Men should be concerned about all types of cancer but the four that men should be most worried about are:
- • Prostate cancer
- • Lung cancer
- • Colorectal cancer
- • Liver cancer
Four Common Cancers for Men
Prostate, lung and colorectal cancer are the three most common types of cancer, according to the Centers for Disease Control and Prevention (CDC). Along with liver cancer, they are also the top four most common causes of cancer deaths among men.
About one in seven men will develop prostate cancer sometime during their lives, and about 1 in 39 men will die from it. The American Cancer Society predicts doctors will diagnose 180,890 new cases of prostate cancer in 2016 and that the disease will claim 26,120 lives this year. There is no sure way to prevent prostate cancer, but men can reduce their risk, such as eating at least 2 ½ cups of vegetables each day, exercising regularly and staying at a healthy weight.
The condition typically develops in older men, with about 6 in 10 cases diagnosed in men aged 65 and older. Signs and symptoms of prostate cancer include frequent urination, weak or interrupted flow, or the need to strain in order to empty the bladder. Doctors use the PSA blood test to screen for prostate cancer. Early screening can detect prostate cancer early, before it spreads to other organs.
Until recently, doctors recommended beginning prostate cancer screening at age 50 for most, and beginning at age 40 or 45 for African American men, those with a family history of prostate cancer and others at higher risk for the disease. Some organizations have recently cautioned against routine screening, citing more potential harm than good from overly aggressive treatment for slow growing cancer. Men should talk with their doctors about the appropriate age to begin prostate cancer screenings.
One in 14 men will develop lung cancer at some time in life and one in 16 will die from it. Men who smoke are 23 times more likely to develop lung cancer than are men who do not smoke, according to the American Lung Association. The best way to prevent lung cancer is to stop smoking and avoid exposure to secondhand smoke.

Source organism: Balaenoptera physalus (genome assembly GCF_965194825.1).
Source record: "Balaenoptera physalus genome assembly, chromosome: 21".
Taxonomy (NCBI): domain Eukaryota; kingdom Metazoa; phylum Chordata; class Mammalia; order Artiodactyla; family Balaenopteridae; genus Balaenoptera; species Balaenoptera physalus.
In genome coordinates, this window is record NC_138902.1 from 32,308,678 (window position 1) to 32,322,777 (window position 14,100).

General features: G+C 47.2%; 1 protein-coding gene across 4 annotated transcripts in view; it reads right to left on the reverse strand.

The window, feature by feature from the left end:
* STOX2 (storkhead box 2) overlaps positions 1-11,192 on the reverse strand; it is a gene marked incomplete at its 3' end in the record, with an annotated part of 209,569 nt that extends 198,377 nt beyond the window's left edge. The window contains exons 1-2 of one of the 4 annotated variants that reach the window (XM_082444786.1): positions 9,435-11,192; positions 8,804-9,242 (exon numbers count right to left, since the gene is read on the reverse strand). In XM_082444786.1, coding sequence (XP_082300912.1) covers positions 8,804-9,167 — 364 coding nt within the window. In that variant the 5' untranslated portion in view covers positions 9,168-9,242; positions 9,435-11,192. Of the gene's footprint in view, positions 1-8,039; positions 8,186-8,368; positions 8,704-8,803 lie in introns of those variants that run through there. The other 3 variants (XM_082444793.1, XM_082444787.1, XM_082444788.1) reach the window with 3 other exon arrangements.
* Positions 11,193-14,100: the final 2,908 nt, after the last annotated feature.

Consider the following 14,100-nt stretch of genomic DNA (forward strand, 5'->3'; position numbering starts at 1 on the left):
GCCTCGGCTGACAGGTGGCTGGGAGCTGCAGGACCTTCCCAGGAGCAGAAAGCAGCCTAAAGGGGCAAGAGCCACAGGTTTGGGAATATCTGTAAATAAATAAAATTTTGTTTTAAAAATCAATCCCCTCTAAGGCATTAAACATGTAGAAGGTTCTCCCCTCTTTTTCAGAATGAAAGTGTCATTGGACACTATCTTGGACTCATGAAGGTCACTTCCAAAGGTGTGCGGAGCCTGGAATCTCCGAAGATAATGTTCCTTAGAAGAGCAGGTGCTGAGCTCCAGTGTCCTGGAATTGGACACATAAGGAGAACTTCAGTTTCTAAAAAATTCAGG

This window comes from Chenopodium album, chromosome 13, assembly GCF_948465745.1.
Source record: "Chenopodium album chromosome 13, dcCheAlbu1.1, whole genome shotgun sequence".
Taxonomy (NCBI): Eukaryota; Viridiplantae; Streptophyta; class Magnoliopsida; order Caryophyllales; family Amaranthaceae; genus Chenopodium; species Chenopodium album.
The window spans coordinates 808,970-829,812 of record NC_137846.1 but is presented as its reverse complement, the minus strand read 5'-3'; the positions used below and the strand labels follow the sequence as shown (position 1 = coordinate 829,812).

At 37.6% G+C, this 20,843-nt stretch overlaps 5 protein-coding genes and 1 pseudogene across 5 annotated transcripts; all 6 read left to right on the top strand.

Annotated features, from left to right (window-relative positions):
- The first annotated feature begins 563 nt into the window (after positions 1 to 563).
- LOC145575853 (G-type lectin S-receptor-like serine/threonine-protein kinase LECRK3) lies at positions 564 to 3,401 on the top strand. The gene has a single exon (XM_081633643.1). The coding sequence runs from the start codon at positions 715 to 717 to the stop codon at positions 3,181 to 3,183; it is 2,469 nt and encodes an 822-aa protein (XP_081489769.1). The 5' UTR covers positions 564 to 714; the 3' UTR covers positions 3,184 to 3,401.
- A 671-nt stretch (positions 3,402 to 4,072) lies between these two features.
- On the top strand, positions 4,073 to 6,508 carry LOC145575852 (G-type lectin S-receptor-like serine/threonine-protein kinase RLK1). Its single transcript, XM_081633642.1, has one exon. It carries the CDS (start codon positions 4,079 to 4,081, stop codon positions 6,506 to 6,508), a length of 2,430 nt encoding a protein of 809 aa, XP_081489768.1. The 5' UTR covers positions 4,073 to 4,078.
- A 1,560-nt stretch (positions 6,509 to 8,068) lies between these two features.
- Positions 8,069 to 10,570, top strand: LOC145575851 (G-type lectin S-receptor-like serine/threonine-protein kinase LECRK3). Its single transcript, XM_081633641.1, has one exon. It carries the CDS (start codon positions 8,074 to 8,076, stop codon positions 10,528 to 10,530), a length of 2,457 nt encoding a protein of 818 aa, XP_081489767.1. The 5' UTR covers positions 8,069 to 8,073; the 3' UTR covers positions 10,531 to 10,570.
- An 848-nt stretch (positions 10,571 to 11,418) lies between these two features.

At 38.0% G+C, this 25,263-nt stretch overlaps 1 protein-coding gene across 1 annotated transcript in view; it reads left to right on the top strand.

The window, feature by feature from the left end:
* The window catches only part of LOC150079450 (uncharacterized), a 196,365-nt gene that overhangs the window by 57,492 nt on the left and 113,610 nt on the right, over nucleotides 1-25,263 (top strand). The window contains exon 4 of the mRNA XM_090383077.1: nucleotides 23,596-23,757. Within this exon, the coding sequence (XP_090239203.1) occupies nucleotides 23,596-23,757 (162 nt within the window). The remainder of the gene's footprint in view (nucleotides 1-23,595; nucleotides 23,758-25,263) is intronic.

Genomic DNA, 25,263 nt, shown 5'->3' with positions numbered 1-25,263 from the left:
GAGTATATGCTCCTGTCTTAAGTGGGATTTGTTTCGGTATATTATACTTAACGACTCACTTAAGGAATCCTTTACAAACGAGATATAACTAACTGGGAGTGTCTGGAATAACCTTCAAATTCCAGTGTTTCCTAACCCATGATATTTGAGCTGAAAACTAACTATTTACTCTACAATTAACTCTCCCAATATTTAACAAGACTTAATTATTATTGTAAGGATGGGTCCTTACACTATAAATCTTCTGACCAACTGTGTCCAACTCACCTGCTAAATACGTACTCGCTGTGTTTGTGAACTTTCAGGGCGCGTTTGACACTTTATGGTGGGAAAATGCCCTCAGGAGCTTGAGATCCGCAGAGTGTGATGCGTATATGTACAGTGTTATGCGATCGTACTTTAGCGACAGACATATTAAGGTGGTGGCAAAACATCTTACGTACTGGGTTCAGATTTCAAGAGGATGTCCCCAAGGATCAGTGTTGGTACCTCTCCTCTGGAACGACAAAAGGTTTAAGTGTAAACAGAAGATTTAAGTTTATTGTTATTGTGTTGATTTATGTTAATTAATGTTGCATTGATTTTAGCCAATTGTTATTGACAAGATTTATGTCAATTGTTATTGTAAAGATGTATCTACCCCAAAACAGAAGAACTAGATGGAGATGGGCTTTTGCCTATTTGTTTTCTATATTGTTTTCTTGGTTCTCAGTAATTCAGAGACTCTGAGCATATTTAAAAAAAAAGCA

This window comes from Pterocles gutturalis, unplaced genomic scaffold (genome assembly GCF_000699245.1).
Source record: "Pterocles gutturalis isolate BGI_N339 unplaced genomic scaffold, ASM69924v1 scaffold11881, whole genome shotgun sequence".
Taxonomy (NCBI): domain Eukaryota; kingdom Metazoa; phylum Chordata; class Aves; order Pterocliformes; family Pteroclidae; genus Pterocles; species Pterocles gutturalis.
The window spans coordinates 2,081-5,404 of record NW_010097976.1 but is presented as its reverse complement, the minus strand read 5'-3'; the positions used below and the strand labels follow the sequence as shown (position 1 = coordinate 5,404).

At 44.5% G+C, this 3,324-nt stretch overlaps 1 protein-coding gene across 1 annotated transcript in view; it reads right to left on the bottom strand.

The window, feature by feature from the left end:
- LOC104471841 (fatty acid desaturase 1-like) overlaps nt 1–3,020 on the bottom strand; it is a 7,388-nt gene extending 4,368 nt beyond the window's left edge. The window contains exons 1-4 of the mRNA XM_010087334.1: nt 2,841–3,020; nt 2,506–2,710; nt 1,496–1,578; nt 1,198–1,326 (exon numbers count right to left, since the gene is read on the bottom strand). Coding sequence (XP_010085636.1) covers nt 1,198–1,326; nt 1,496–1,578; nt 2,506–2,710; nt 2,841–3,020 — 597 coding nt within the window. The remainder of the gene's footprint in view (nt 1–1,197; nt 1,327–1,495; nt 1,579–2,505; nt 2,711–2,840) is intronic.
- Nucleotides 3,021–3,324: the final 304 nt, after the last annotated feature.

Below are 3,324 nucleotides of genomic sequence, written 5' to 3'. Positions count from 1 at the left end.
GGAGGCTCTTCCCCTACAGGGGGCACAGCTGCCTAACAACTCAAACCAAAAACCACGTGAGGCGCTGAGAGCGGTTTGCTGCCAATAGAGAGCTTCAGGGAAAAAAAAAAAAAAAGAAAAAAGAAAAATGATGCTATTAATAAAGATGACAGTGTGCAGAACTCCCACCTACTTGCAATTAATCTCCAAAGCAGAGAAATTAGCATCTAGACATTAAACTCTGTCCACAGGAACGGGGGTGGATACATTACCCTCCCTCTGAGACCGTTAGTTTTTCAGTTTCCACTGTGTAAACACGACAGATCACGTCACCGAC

The most common signs and symptoms of lung cancer include a cough that never goes away or grows worse, coughing up blood, chest pain that worsens with deep breathing or coughing, hoarseness and shortness of breath.
The only screening for lung cancer is the low-dose computed tomography scan (low-dose CT scan). The American Cancer Society does not recommend tests for patients at average risk but do recommend screening for certain smokers aged 55 to 74.
One in 21 men in the United States will develop colorectal cancer. This cancer affects the colon, which is the last part of the small intestine, and the rectum. Colorectal cancer does not always cause symptoms, especially in its earliest stages, but later symptoms may appear such as diarrhea or constipation, narrowing of stools and rectal bleeding.
Men should undergo colorectal cancer screening beginning at age 50. Screening tests include sigmoidoscopy, colonoscopy, barium colonoscopy and CT colonoscopy. Medical experts have not yet established the role diet plays in colorectal cancer but most agree that a low fat diet that is high in fiber, fruits and vegetables lowers the risk.
Liver and bile duct cancers affect about one in every 76 men in the United States. Signs and symptoms usually do not appear until the disease has reached a late stage but they can include unintended weight loss, feeling full after a small meal, loss of appetite, nausea or vomiting, and pain on the right side of the abdomen or near the right shoulder blade.
Men can reduce their risk for developing liver cancer by limiting alcohol use, maintaining a healthy weight and controlling type 2 diabetes.
There are no widely recommended screening tests for liver cancer, but screening is appropriate for men who have a higher risk for developing the disease. Screening includes ultrasound tests and AFP blood tests.
For more information about the four cancers men should be aware of, talk with a cancer doctor at Revere Health. Our oncology specialists at our Cancer Center provide a variety of services for patients diagnosed with cancer.
Revere Health Cancer Care offers complete oncology services for patients diagnosed with cancer who may or may not require chemotherapy or radiation treatments.